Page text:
For immediate release: September 9, 1999
Media Contact: Claudia Chandler -- 916 654-4989

Workshop Tackles Ethanol Production
in Light of MTBE's Phase Out
as Fuel Additive in California

A public workshop is being held on a California Energy Commission staff report about the potential to produce ethanol from biomass resources in the State.

Biomass is the umbrella term for plants, wood chips, trimmings, rice straw, municipal trash and other solid waste that can be used to make energy, including fuels such as ethanol.

What: Public Workshop on the potential of ethanol production
Where: California Energy Commission
Hearing Room A
1516 Ninth Street
Sacramento, California
When: 9 a.m. Friday, September 10, 1999
Why: The workshop is part of the process to gather as much public comment as possible on the staff report entitled Biomass-to Ethanol Fuel Potential in California. It will serve as the basis of a Commission report that Governor Davis has directed through Executive Order D-5-99 to evaluate the potential of a biomass to ethanol fuel potential in the State.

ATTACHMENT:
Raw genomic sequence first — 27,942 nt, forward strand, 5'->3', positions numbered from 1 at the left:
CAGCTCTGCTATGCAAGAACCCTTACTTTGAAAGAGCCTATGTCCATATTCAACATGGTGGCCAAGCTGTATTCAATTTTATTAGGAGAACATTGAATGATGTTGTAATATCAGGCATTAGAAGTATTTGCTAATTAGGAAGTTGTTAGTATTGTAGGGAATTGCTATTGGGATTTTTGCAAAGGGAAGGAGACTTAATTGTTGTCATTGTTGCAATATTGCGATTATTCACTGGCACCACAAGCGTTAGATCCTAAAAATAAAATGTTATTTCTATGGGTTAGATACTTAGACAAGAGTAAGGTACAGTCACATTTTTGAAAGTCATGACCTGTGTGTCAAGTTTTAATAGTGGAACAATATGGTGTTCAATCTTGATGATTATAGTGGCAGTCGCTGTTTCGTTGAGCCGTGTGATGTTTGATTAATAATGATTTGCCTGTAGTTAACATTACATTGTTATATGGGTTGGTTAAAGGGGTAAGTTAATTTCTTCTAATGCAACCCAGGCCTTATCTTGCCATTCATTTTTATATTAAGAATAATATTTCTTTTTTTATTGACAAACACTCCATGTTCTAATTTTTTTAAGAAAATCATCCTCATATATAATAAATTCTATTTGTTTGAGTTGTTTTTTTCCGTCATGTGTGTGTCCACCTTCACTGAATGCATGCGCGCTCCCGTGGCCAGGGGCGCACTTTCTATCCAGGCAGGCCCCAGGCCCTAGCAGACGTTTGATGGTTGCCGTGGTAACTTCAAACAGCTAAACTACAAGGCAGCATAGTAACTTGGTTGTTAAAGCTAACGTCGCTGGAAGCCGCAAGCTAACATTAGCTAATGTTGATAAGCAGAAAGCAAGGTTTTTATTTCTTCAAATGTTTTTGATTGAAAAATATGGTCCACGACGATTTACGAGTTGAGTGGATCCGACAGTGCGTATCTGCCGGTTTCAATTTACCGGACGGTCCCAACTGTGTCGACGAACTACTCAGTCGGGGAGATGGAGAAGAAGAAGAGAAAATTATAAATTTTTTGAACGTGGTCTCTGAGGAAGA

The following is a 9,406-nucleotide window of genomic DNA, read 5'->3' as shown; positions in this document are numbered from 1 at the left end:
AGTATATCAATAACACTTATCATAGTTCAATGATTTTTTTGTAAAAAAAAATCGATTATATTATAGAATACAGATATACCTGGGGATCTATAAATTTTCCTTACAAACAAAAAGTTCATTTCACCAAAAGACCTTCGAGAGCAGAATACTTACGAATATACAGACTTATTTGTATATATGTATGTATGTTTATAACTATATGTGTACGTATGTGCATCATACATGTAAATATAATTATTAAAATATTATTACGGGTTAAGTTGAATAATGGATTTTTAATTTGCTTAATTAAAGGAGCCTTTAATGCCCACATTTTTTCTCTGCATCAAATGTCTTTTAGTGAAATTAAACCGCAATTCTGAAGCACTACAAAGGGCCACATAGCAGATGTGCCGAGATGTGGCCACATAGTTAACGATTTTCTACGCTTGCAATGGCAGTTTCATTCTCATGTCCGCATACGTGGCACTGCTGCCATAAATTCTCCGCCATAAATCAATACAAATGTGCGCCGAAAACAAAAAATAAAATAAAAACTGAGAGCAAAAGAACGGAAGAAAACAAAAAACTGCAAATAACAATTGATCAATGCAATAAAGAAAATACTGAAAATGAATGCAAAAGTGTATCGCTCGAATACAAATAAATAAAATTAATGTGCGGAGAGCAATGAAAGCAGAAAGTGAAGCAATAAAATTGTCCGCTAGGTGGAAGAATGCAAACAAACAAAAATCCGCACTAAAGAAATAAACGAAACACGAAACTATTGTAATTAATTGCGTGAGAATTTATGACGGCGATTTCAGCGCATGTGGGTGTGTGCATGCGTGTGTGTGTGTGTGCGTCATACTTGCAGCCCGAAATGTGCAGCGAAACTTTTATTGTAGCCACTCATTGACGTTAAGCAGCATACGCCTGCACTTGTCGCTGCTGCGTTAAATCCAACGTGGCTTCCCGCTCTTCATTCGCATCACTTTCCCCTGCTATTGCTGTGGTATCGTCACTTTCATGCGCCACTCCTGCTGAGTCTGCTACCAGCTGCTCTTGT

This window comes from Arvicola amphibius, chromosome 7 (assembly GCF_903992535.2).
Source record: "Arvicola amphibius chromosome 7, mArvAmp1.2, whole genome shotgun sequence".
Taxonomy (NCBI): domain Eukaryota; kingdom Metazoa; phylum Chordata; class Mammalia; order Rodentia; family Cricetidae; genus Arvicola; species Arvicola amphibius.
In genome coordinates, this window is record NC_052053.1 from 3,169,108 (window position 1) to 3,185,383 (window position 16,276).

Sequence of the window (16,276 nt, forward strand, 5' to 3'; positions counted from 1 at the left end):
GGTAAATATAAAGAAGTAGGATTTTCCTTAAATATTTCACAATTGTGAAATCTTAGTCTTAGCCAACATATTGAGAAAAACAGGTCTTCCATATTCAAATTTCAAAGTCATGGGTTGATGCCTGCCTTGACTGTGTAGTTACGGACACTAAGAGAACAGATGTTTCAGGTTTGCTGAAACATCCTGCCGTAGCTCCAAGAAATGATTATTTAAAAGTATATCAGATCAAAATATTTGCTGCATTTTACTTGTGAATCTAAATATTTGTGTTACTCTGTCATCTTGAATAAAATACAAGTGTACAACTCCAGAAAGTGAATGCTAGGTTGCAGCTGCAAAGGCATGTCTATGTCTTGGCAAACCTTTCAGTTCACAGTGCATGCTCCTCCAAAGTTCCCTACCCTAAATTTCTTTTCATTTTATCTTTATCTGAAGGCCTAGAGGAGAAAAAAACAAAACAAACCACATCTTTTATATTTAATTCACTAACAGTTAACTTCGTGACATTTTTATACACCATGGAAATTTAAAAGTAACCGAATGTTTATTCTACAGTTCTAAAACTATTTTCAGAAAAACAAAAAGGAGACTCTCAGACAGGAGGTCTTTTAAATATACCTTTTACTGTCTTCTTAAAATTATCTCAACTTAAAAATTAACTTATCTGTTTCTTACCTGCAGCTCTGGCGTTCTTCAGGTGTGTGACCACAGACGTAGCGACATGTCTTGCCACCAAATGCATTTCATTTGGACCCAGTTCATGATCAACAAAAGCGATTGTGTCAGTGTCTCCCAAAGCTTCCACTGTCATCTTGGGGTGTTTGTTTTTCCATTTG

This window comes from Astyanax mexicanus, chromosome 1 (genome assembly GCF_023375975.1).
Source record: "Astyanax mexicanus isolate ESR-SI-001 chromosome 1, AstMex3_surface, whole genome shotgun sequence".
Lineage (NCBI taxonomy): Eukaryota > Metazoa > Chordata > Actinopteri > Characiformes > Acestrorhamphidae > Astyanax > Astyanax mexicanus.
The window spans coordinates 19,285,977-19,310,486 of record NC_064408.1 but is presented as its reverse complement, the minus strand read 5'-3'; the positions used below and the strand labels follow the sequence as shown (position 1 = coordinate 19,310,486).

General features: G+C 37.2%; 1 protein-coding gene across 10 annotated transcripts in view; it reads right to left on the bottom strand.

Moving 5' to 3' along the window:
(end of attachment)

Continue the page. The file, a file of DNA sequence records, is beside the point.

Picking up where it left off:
Ethanol is widely regarded as the oxygenate to replace MTBE (Methyl Tertiary-Butyl Ether) in the State's gasoline supply. Governor Davis has ordered MTBE phased out no later than December 31, 2002, because a growing body of scientific evidence has shown that the additive can contaminate ground water.

The report presents the roadblocks and opportunities to creating a California ethanol industry. At the same time, it highlights the need for a clear, integrated State policy to encourage the development of such an industry, which could create jobs, tax revenues and ample additive stockpile.

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Attention Editors: Additional information about the workshop is available from the Commission's Web Site at:

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